Digital ulcerative lichenoid dermatitis in a patient receiving anti-PD-1 therapy
Programmed cell death receptor 1 inhibitors (anti-PD-1) constitute a form of immunotherapy for the treatment of several cancers. They are associated with cutaneous immune-related adverse events (irAE), occurring in up to 50% of patients. Lichenoid dermatitis is frequent and several presentations have been described. Although attempts have been made to study these reactions, they are yet to be fully characterized and the relationship with tumor response is unclear. We describe a case of digital ulcerative lichenoid dermatitis resembling ulcerative cutaneous lichen planus that occurred during pembrolizumab therapy for oral squamous cell carcinoma. The patient developed a painful ulcer on his index finger 18 months into therapy. Biopsy revealed epidermal ulceration with intense lichenoid dermatitis. Immunohistochemical study revealed intense CD8 positivity at the ulcer's edges and marked CD163 positivity at its base. Although idiopathic forms of this type of lichenoid dermatitis are particularly recalcitrant, our case was successfully managed with topical therapy and oncologic treatment did not require modification. One year after ending treatment the patient remains free of disease progression. It is unclear if this reaction is associated with his favorable oncologic response. This report adds an undescribed reaction to the increasing diversity of cutaneous irAE associated with anti-PD-1 therapy.
Pigmented fungiform papillae of the tongue: a clinical and histologic description
A 28-year-old man with a history of mycosis fungoides presented for evaluation of multiple dark-brown macules and hyperpigmented dome-shaped papules on the distal tongue. A shave biopsy of the tongue revealed melanin pigment in the basal keratinocytes and melanophages in the lamina propria, consistent with pigmented fungiform papillae of the tongue. Relevant clinical and histologic features of this diagnosis are reviewed.
Classic features of primary systemic amyloidosis (AL amyloidosis) leading to diagnosis of plasma cell myeloma
The diagnosis of primary systemic amyloidosis, also known as AL (amyloid light-chain) amyloidosis, is often delayed owing to its nonspecific manifestations as well as its rarity. A 64-year-old woman presented with an eight-month history of significant weight loss, anemia, fatigue, and progressive painful cutaneous lesions on her hands, lips, back, perianal, and vulvar area that were originally treated unsuccessfully with antimalarials and systemic corticosteroids. Histopathological examination revealed an amorphous dermis with pale pink material that demonstrated positive birefringence with Congo red staining. Subsequently, the patient underwent a bone marrow biopsy, which uncovered a plasma cell myeloma, the source of her amyloidogenic protein production.
Systemic contact dermatitis related to alcoholic beverage consumption
Systemic contact dermatitis is a rash secondary to systemic exposure to allergens after sensitization. Numerous agents are implicated including Balsam of Peru, a plant-derived compound often used for flavoring and fragrance. Alcoholic beverages can contain many possible allergens, including cinnamon, vanilla, citrus peels, and Balsam of Peru. Herein, we describe two patients presenting with recurrent, diffuse, erythematous, and pruritic cutaneous eruptions suspicious for contact dermatitis. Based on clinical history, exam, and formal and at-home patch testing results, we believe the most likely etiology was Balsam of Peru within the alcohol beverages leading to systemic contact dermatitis. Both patients markedly improved after avoidance of their alcoholic beverages. Overall, systemic contact dermatitis secondary to alcohol consumption is a rare phenomenon, whereas Balsam of Peru is a relatively common allergen. Suspicion must be high to identify possible allergens (including Balsam of Peru) exposure within alcoholic beverages such as artificial flavorings, aromas, and mixtures.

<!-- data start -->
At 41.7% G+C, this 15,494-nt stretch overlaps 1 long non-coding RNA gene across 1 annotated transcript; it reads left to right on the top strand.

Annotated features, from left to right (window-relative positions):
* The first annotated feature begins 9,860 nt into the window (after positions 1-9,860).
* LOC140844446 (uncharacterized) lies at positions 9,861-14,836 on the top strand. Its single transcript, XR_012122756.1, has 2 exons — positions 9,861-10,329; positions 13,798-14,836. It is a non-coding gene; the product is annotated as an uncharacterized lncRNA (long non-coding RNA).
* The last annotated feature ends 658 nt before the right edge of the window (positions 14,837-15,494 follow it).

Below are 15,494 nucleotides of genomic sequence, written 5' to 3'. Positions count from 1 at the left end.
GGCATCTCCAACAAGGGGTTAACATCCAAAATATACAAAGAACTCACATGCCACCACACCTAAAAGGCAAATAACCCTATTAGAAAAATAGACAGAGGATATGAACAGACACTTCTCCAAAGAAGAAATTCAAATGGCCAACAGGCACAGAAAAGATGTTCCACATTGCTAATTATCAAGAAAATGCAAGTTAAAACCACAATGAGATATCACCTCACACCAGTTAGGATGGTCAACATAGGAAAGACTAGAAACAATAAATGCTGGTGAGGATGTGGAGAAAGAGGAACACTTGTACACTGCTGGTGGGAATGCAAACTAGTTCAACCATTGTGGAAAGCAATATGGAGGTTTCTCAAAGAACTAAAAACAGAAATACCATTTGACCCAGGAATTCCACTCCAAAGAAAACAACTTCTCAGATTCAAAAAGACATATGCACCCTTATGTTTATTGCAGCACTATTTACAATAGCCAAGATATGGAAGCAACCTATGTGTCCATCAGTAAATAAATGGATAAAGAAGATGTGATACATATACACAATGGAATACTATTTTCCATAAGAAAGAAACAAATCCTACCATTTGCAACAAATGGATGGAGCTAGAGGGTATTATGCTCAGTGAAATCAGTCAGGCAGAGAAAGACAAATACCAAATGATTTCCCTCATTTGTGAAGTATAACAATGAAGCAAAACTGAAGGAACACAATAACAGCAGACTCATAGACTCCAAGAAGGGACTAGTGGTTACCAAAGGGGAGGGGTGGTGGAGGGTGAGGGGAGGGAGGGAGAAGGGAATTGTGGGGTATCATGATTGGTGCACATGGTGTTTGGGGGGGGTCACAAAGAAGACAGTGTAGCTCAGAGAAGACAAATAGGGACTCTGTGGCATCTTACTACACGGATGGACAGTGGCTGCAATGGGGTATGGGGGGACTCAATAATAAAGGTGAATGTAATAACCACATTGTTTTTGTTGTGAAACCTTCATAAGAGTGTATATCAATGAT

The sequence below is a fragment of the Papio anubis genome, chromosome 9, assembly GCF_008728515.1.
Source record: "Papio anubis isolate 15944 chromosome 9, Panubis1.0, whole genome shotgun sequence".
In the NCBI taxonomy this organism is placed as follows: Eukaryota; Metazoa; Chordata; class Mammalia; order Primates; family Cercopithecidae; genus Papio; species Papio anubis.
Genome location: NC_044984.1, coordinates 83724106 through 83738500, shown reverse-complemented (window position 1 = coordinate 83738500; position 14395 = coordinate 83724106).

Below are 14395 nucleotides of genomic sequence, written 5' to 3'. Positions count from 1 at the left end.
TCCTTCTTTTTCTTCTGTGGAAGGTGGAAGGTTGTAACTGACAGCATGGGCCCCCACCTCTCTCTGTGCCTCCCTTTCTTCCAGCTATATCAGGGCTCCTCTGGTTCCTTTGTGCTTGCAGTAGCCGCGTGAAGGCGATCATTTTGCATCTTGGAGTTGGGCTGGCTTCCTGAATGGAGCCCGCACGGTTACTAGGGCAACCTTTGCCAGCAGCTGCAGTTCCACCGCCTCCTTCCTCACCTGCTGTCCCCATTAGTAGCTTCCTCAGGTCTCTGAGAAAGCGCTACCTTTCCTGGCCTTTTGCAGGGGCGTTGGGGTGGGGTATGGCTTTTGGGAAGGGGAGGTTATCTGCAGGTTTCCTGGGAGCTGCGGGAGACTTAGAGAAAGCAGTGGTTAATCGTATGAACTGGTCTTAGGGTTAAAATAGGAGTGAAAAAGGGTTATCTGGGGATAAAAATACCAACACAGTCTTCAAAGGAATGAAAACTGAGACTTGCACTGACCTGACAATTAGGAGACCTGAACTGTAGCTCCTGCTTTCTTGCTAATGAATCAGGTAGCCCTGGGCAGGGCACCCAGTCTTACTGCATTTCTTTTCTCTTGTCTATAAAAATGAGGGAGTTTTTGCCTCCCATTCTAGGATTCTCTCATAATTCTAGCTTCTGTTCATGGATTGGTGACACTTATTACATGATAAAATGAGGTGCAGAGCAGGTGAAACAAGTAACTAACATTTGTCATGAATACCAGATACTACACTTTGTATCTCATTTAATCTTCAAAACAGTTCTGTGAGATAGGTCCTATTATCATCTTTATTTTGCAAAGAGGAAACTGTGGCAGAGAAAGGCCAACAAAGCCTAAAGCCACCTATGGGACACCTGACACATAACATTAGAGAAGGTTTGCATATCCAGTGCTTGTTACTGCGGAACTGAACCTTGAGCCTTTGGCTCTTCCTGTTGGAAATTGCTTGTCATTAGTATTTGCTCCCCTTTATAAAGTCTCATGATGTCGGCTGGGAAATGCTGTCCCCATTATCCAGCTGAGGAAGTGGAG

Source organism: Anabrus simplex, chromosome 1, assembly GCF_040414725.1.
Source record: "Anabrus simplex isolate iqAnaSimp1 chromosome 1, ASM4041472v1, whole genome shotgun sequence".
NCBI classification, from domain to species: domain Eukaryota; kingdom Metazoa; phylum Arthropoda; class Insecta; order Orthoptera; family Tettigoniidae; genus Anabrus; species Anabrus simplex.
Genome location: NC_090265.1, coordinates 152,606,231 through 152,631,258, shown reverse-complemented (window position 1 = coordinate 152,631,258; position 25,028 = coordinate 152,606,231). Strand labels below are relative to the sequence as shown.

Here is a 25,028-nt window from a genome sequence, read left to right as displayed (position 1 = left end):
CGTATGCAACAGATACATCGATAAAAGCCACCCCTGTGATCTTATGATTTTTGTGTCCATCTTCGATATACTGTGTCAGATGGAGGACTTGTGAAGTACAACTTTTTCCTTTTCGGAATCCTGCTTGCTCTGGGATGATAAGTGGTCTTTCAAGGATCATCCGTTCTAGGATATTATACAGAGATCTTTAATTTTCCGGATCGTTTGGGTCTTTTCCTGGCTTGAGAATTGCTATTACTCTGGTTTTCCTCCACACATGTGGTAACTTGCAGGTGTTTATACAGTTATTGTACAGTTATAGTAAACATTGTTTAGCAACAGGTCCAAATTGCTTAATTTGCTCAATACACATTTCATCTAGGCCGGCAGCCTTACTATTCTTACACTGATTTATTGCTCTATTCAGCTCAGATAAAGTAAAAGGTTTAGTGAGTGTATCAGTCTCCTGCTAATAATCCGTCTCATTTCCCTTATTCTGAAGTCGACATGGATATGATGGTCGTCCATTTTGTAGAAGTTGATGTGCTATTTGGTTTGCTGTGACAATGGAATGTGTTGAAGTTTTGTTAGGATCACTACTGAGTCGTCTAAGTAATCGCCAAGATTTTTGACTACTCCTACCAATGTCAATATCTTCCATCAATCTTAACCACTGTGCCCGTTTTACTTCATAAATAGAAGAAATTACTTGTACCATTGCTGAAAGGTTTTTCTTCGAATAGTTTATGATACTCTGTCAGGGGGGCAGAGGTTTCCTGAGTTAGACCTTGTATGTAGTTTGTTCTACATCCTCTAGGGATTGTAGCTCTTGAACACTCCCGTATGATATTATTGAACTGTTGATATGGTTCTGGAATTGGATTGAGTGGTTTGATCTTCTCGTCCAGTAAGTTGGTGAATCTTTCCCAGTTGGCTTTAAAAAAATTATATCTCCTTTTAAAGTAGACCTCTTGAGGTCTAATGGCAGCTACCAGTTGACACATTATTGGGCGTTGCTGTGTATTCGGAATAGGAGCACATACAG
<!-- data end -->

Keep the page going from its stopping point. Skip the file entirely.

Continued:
Successful treatment of hidradenitis suppurativa in the setting of Crohn disease with combination adalimumab and ustekinumab
Herein we report the combination of adalimumab and ustekinumab to successfully treat a 39-year-old woman who presented for evaluation of hidradenitis suppurativa in the setting of Crohn disease of both the small and large intestine. The patient reported previous control of her hidradenitis when she was using adalimumab for her Crohn disease. She had recently been started on ustekinumab for Crohn disease and had flaring of her hidradenitis. The patient re-started on adalimumab weekly and ustekinumab every 8 weeks. After one month, the patient reported clear improvement in her hidradenitis and Crohn disease with the combined therapy.
Contact dermatitis: one for the books
Allergic contact dermatitis (ACD) is a frequent problem, often caused from repeated exposure to an object or substance related to the patient's routine activities. We present a case of a well-demarcated, erythematous, scaly plaque on a finger caused from reading with an e-book device. Although metal from mobile devices can cause ACD, mobile device cases may cause irritation or contain additives that can also cause contact dermatitis. Similar presentations of contact dermatitis may become more common as technology use increases.